What kind of doctor do you want to be?

You haven't even graduated yet and already people are asking what kind of doctor you want to be. They usually mean which specialty do you want to pursue but the question could have another meaning.

As you progress through medical school you will learn a huge amount about disease processes and how to assess and treat them. This will be invaluable when it comes to making decisions about patients. However you will also need to consider the ethical dimension to medical practice.

Fortunately, the teaching of ethics and law, which once met with resistance, is now an integral part of medical training.

Ethics are moral principles governing or influencing conduct. Medical ethicists have traditionally based their teaching on two moral philosophical theories: consequentialism and deontology.

Consequentialism is deciding on the outcome with the best consequences for one person or for a group. Deontological reasoning has no concern for consequences, just for duty. For example, telling a patient the full extent of their terminal condition on the basis it is always right to be honest. You may already be familiar with the deontological decision-making models which underpin the principles of ethical duty – autonomy, beneficence (doing good), non maleficence (doing no harm) and justice.

It's never too early to think about the kind of doctor you want to be and how you will approach making difficult decisions. In practice, you will be juggling many models to reach a decision about a patient's care and in each circumstance you will need to reflect on the ethical issues while considering any guidance from the GMC.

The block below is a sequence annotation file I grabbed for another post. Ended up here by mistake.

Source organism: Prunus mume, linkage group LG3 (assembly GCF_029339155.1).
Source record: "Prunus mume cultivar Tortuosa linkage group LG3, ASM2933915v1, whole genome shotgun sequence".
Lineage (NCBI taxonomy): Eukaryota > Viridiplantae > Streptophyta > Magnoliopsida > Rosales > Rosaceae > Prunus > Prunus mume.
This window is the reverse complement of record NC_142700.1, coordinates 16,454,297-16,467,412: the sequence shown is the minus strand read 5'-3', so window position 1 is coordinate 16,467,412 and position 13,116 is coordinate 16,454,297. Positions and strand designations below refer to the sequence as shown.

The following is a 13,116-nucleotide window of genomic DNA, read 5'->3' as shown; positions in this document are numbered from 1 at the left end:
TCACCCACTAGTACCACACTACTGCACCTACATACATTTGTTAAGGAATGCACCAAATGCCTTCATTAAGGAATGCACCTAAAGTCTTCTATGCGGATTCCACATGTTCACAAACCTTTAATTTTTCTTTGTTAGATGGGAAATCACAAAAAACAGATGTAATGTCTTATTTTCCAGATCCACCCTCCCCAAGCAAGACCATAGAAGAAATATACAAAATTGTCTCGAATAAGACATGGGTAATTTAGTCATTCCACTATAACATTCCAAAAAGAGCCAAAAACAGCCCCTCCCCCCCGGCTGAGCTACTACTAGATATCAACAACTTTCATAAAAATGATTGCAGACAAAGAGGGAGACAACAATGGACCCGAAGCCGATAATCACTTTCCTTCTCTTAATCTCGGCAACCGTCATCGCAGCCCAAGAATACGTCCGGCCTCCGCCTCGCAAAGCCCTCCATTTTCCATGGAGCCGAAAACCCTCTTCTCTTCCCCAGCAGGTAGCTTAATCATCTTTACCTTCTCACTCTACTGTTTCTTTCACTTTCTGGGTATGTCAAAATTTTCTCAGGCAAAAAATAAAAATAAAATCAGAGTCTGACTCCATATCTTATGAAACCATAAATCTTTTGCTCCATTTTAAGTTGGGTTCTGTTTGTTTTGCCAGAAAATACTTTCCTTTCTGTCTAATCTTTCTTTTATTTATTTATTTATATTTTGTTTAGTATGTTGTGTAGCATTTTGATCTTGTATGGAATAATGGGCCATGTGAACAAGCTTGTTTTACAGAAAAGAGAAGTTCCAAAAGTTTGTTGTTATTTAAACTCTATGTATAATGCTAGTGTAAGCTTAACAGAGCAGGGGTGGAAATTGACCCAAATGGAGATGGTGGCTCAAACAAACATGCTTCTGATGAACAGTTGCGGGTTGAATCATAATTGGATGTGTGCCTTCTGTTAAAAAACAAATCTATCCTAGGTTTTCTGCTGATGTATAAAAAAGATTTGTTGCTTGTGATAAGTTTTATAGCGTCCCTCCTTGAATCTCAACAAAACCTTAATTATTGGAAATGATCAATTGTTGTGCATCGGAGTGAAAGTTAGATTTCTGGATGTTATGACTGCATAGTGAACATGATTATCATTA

You would be well advised to discuss difficult decisions with senior colleagues. A bit like treating a medical condition, there is not always a single answer and how you reach your decision will depend on the details of each situation.

GMC guidance is available for doctors covering all sorts of situations including end of life care, prescribing, research and confidentiality. There is also guidance from the GMC and the MSC for medical students, Medical students: professional values and fitness to practise.

Being a doctor is a challenging and rewarding career but it carries responsibilities as well as knowing you are always under the watchful eye of the GMC. There will be an ethical dimension to every professional decision you take. Recognising there are no right or wrong answers (but that much will depend on the specifics of each case and the views of the individuals involved) will help you to consider how best to approach each situation.

Whatever kind of doctor you want to be you will always carry with you what a former colleague of mine refers to as your 'ethical shadow'.

If you need help or advice with a medico-legal or ethical issue that has arisen from seeing patients during your course, you can call our 24-hour freephone advisory helpline on 0800 716 646.

Further reading

Ethical decision making, Dr Louise Dale, June 2013.

Ethics and law for medical students: the core curriculum, Tony Hope, Journal of Medical Ethics 1998;24:147-148.

This guidance was correct at publication 27/11/2013. It is intended as general guidance for members only. If you are a member and need specific advice relating to your own circumstances, please contact one of our advisers.

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